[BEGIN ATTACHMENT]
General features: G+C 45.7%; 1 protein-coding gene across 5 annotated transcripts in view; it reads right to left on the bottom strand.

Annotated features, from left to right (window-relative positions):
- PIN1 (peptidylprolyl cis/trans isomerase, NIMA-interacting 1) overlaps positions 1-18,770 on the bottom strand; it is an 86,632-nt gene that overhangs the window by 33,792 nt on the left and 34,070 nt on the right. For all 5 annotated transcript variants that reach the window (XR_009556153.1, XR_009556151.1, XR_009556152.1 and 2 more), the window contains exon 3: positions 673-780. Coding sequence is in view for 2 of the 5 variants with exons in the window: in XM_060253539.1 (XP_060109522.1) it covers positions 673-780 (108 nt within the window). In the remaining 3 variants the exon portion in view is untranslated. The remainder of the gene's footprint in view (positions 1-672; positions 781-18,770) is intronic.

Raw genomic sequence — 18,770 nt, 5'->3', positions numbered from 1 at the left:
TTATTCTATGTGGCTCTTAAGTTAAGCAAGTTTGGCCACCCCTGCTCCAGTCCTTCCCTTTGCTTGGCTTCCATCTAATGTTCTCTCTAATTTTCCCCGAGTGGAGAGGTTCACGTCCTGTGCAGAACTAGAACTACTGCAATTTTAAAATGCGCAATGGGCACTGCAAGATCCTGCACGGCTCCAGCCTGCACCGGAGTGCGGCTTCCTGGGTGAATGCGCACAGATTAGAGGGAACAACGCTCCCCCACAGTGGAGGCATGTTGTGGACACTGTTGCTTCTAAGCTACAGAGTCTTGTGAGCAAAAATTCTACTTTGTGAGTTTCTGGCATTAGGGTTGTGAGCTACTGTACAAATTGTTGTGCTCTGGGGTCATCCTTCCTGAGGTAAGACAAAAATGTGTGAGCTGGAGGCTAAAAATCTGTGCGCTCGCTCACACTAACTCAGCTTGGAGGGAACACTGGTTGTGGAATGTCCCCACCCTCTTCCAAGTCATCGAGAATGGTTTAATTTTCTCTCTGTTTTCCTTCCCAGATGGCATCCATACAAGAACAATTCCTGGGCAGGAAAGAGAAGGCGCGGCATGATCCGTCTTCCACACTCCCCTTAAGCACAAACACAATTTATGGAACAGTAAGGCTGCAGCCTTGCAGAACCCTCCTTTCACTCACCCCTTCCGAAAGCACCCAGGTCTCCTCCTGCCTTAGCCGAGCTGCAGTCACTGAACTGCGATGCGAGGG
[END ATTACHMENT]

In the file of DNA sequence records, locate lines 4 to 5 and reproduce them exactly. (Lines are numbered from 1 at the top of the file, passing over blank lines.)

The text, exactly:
Raw genomic sequence — 18,770 nt, 5'->3', positions numbered from 1 at the left:
TTATTCTATGTGGCTCTTAAGTTAAGCAAGTTTGGCCACCCCTGCTCCAGTCCTTCCCTTTGCTTGGCTTCCATCTAATGTTCTCTCTAATTTTCCCCGAGTGGAGAGGTTCACGTCCTGTGCAGAACTAGAACTACTGCAATTTTAAAATGCGCAATGGGCACTGCAAGATCCTGCACGGCTCCAGCCTGCACCGGAGTGCGGCTTCCTGGGTGAATGCGCACAGATTAGAGGGAACAACGCTCCCCCACAGTGGAGGCATGTTGTGGACACTGTTGCTTCTAAGCTACAGAGTCTTGTGAGCAAAAATTCTACTTTGTGAGTTTCTGGCATTAGGGTTGTGAGCTACTGTACAAATTGTTGTGCTCTGGGGTCATCCTTCCTGAGGTAAGACAAAAATGTGTGAGCTGGAGGCTAAAAATCTGTGCGCTCGCTCACACTAACTCAGCTTGGAGGGAACACTGGTTGTGGAATGTCCCCACCCTCTTCCAAGTCATCGAGAATGGTTTAATTTTCTCTCTGTTTTCCTTCCCAGATGGCATCCATACAAGAACAATTCCTGGGCAGGAAAGAGAAGGCGCGGCATGATCCGTCTTCCACACTCCCCTTAAGCACAAACACAATTTATGGAACAGTAAGGCTGCAGCCTTGCAGAACCCTCCTTTCACTCACCCCTTCCGAAAGCACCCAGGTCTCCTCCTGCCTTAGCCGAGCTGCAGTCACTGAACTGCGATGCGAGGG